UPDATED: THIEVES IN THE NIGHT — Available now!


UPDATE: While it's a nice problem to have, the high demand for Thieves in the Night has led to some supply issues at Amazon. Because of this, several third party sellers are price gouging the title - I urge everyone to buy directly from Anomalist Books and not from these third party sellers (short answer: if you pay over $22.95 for the book new, you are overpaying!). If you must buy from Amazon, select the cheapest price on this link. In the meantime, Barnes & Noble is not suffering from supply issues not third party sellers, so click here to buy from them.

“Joshua Cutchin's Thieves in the Night deserves a place on your bookshelf next to Keith Thompson's Angels and Aliens and Jacques Vallee's Passport to Magonia—a truly fascinating and darkly disturbing investigation into the predatory nature of fairies, aliens and all the shadowy beings that live among us, lurking just outside our view.”

— Richard Hatem, screenwriter of The Mothman Prophecies

"Joshua Cutchin has written a new masterwork. Fairy lore might seem quaint and outdated, but these fables are vital and alive. This is a magical book, and after reading it, you will walk anew in an enchanted world."

— Mike Clelland, author of The Messengers: Owls, Synchronicity and the UFO Abductee

It is my great pleasure to announce that my third full-length book, Thieves in the Night: A Brief History of Supernatural Child Abductions is now available from Anomalist Books on both Amazon and Barnes & Noble. This is my longest (and longest-gestating) book to date, and, if nothing else, is the most comprehensive look at changelings and protective faerie lore in the past several decades. Beyond that, it hopefully illuminates some under-appreciated similarities between the Good Folk and the modern alien abduction experience, as well as provides an alternative perspective on the Missing 411 phenomenon.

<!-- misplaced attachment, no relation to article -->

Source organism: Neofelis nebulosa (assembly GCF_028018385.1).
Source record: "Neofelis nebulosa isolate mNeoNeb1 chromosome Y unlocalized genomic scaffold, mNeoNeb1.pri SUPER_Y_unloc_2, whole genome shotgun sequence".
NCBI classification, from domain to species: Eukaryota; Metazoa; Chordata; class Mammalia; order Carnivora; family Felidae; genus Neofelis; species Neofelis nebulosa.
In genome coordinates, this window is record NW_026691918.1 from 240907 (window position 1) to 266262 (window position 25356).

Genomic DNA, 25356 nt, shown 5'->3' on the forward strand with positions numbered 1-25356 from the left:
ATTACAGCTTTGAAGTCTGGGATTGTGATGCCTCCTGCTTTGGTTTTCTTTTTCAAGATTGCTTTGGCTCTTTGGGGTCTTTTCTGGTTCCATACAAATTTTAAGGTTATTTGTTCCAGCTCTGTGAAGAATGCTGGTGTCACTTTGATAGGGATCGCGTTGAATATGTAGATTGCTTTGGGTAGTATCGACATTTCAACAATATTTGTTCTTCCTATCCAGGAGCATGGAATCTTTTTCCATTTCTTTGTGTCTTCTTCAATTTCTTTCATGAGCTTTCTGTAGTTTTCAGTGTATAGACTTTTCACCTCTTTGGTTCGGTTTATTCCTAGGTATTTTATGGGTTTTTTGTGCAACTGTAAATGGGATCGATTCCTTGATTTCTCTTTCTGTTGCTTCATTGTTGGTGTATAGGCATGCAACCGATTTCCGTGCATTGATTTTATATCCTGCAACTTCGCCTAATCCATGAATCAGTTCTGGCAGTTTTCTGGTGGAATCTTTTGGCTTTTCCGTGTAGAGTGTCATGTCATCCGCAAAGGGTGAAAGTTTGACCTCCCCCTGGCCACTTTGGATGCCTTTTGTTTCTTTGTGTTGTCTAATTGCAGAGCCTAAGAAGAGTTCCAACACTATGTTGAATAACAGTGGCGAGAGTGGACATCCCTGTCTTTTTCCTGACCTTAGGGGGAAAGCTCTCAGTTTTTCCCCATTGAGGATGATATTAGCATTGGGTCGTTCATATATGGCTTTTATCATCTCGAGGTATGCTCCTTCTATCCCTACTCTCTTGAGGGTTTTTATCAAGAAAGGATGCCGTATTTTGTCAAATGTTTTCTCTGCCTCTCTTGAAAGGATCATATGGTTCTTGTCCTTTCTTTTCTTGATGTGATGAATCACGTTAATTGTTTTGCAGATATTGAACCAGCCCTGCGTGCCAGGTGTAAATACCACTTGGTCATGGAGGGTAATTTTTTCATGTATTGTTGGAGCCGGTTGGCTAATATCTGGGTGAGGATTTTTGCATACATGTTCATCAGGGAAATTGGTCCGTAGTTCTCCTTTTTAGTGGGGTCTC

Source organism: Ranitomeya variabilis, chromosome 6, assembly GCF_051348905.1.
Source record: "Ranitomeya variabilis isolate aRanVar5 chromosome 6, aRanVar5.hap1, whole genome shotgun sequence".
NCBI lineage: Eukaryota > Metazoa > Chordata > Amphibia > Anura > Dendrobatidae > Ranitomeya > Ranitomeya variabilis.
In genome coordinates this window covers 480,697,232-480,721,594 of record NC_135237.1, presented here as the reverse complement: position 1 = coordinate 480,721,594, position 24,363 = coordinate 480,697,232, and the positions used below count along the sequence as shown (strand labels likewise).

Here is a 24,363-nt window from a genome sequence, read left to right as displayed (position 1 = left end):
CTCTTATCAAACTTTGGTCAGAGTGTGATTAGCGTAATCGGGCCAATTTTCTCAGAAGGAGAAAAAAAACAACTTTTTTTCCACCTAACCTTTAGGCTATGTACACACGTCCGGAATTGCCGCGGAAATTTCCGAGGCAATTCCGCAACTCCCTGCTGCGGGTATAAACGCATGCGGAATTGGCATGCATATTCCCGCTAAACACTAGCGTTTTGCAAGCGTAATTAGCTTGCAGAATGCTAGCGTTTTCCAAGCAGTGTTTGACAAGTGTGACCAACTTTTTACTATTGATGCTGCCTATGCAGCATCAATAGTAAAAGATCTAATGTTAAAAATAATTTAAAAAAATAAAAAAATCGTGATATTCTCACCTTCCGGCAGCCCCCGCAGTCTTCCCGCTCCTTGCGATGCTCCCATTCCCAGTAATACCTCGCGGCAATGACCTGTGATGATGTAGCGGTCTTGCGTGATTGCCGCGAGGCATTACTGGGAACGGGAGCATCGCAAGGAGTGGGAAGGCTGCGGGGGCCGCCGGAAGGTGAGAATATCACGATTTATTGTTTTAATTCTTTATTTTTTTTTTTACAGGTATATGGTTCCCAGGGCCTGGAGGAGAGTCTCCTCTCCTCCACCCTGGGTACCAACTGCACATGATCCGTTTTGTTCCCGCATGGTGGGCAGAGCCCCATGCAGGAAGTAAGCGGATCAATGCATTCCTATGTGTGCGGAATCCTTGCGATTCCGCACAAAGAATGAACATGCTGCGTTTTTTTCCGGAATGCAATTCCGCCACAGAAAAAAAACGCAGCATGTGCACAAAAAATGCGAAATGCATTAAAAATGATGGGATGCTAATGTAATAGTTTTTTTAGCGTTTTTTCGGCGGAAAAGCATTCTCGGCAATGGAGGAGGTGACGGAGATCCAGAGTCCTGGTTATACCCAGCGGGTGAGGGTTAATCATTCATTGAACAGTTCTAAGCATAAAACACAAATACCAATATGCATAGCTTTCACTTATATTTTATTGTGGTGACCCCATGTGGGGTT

It is also, hands down, the most chilling book I've written. I won't lie—certain passages in this book are quite dark and grisly, and were quite difficult to commit to paper. In that sense, I feel as though this book is (unlike my others) quite unsettling and, dare I say, frightening. Even if there isn't a paranormal aspect to our reality, parts of this book highlight just how horrifying human beings can be to one another. The official trailer for the book can be viewed here (I'm rather proud of it!). Here's the synopsis:

Folklore has always warned of hidden dangers lurking in the shadows, otherworldly beings who seek to steal that which parents hold most dear.

In the first book dedicated solely to the subject, Joshua Cutchin traces this primal concern from antiquity to the modern era—beginning with worldwide tales of faeries, changelings, spirits, demons, and monsters, before examining more contemporary phenomena such as Sasquatch kidnappings, alien abductions, and mysterious disappearances in national parks. Folklore, medicine, science, and spirituality come together for a uniquely scholarly perspective on the thieves in the night.

Photo by Nicole Eason

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A Trojan Feast
 

Can small, almost mundane details in accounts of anomalous events—be it encounters with UFO entities, faeries, or Sasquatch—reveal anything valuable about the nature of these unusual events?

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